We packed up some water and went back to Wenchirabenchatat Park (a.k.a. Rot Fair Park) since the heavy rains have finished, and Bangkok has quickly dried itself off and bloomed anew. We rented two bikes from a young man who reeked of whiskey for 20baht each, and enjoyed the sunshine and gentle breeze.  I like to think of Bangkok as the land of the eternal summer, and even though I was born and raised in multi-seasonal New England, I don't see any sign of myself getting tired of the heat. In fact, I don't ever want to feel cold again-its wonderful to wear light clothes all year, run when you want to, hop in the pool when you want to, or slip on some sandals and run errands when you want to. When I'm ready to bundle up, shovel snow, or rake leaves again I'll let you know.

But don't hold your breath.

After riding bikes, visiting the butterflies, and stopping for a lunch of grilled chicken and sticky rice, we packed up and went home for a break and then planned a family dinner at someplace completely different: Bangkok Seaview Restaurant. I'm still not sure why they call it that, as the trip took us almost 40 minutes outside of Bangkok, but it doesn't matter. What does matter is that this time I picked a winner (unlike the samurai-robot-sushi-bar).

We invited Khun Kookai, because hello, she loves to go on foodie adventures too! And after driving past dozens of roadside seafood restaurants that were beckoning us to stop, we came to the dock for our final destination. Here, you have to buy tickets for their shuttle, as the restaurant is not accessible any other way. Mission accepted!

Then, we hopped on the water shuttle and, as the sun started to set, began a leisurely trip through the waterways where you could see people fishing, living, and relaxing. As the sun hit the water, we arrived. The restaurant was a large stand-alone structure in the middle of nowhere!
So we stepped off the shuttle and selected our table, excited about the meal to come. There were prawns, scallops, mussels, fish, crabs! Fried, steamed, broiled, anyway you like it! No chicken. No pork. No steak. This was strictly seafood. I was in heaven.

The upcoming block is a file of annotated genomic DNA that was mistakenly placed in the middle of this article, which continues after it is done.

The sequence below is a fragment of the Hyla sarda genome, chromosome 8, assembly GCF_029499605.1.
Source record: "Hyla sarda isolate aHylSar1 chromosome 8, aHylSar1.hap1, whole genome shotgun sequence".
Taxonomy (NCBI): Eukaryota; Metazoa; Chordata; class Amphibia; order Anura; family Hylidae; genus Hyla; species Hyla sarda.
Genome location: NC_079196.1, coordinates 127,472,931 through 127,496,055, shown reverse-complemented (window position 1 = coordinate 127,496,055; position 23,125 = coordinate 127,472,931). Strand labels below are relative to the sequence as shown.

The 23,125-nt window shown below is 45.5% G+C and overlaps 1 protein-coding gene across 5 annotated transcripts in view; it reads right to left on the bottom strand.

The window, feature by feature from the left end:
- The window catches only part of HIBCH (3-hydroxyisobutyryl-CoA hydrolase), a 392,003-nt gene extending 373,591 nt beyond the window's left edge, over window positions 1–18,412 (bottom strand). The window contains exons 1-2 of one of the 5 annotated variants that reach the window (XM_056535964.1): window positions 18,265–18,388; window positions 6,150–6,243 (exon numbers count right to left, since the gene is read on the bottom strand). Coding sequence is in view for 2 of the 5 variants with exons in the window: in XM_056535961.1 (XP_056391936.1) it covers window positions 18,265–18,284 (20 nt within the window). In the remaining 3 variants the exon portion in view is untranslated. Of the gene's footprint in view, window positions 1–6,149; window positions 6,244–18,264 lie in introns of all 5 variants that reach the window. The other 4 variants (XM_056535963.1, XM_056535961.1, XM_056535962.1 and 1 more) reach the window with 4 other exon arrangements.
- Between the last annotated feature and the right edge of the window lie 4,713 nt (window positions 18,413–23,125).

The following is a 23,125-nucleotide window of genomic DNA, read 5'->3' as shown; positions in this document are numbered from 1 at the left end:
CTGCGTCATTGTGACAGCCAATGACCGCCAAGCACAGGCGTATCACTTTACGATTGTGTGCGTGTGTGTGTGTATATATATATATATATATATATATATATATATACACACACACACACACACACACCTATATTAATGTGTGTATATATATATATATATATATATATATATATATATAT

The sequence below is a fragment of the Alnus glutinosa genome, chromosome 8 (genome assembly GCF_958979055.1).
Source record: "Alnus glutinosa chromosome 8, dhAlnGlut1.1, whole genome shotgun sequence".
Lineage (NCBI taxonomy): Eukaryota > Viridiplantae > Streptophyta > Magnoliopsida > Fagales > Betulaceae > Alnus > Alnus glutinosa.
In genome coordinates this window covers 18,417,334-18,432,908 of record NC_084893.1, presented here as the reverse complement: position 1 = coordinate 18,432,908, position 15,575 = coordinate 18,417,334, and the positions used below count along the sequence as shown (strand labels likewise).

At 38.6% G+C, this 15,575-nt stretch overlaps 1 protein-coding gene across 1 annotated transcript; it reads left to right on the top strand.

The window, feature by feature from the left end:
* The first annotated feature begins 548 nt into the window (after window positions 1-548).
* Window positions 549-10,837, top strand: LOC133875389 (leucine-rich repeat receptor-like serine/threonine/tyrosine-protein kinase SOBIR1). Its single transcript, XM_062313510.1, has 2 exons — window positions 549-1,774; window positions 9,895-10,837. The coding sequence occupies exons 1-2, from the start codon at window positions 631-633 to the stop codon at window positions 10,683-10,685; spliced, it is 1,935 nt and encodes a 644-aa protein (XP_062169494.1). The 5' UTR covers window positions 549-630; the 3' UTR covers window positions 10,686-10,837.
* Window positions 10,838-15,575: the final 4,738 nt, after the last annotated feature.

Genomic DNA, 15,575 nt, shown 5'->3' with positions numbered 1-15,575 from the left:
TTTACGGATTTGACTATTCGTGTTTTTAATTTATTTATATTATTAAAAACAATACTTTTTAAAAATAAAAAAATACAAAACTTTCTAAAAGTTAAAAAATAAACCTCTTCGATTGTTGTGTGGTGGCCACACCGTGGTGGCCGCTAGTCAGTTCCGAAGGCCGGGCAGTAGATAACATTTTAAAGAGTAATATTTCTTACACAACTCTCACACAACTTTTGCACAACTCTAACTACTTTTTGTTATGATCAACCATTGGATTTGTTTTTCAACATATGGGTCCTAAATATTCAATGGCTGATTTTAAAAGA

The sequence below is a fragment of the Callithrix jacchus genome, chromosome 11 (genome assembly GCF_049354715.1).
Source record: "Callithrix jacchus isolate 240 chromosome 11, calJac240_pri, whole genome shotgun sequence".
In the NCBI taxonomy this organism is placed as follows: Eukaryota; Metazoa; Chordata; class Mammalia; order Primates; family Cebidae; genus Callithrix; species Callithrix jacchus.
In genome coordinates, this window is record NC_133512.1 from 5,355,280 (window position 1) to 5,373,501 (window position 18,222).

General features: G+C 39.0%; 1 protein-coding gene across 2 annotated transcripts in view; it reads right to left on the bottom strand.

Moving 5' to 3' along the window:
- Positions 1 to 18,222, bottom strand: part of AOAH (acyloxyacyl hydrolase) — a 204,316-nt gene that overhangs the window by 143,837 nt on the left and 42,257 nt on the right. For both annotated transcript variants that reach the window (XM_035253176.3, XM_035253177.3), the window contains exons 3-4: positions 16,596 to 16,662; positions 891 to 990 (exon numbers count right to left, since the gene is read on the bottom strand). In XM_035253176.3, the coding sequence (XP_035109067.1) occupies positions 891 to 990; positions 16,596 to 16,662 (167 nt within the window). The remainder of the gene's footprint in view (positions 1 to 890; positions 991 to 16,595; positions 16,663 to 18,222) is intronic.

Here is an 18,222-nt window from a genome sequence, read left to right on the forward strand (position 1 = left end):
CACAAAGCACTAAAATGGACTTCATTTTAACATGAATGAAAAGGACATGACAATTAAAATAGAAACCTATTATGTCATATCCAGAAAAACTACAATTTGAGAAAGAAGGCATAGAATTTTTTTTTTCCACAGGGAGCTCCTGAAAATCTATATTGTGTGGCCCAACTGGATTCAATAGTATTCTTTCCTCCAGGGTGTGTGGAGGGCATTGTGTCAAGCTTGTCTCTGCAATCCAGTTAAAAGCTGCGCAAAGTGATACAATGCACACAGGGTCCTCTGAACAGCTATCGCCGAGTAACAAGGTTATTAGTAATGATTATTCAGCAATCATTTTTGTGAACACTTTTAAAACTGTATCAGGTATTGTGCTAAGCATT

But the waitress delivered the devastating news.

They were out of fish.

I know. We glanced over the side of the restaurant, and considered asking for a rod & reel. To come so far, by car then boat...and no fish. At a strictly seafood restaurant. As we grilled (a-ha) the waitress: "Grouper?" no. "Blue fish?" no "Snapper?" no, we could not hide our disbelief, but it was pretty funny too. Then she interjected-they did have a whole deep fried grouper with spicy fish sauce. I almost jumped over the table to tell her we'd take it. The last fish, I repeat, at a seafood restaurant. And it turned out to be so. damn. good. We feasted anyways-on blue crab in a sweet curry sauce, fried rice, grilled prawns, mixed seafood salad, until we couldn't eat anymore and were one of the last tables remaining.

As lighting flashed in the distance, we stumbled back onto the shuttle boat and enjoyed the lights glimmering on the water as we rode home (and got a cute souvenir family photo for just 100 baht!). I definitely can't wait to go back and in just a few weeks my parents will be here, so we can bring them! I just hope next time they don't run out of fish.....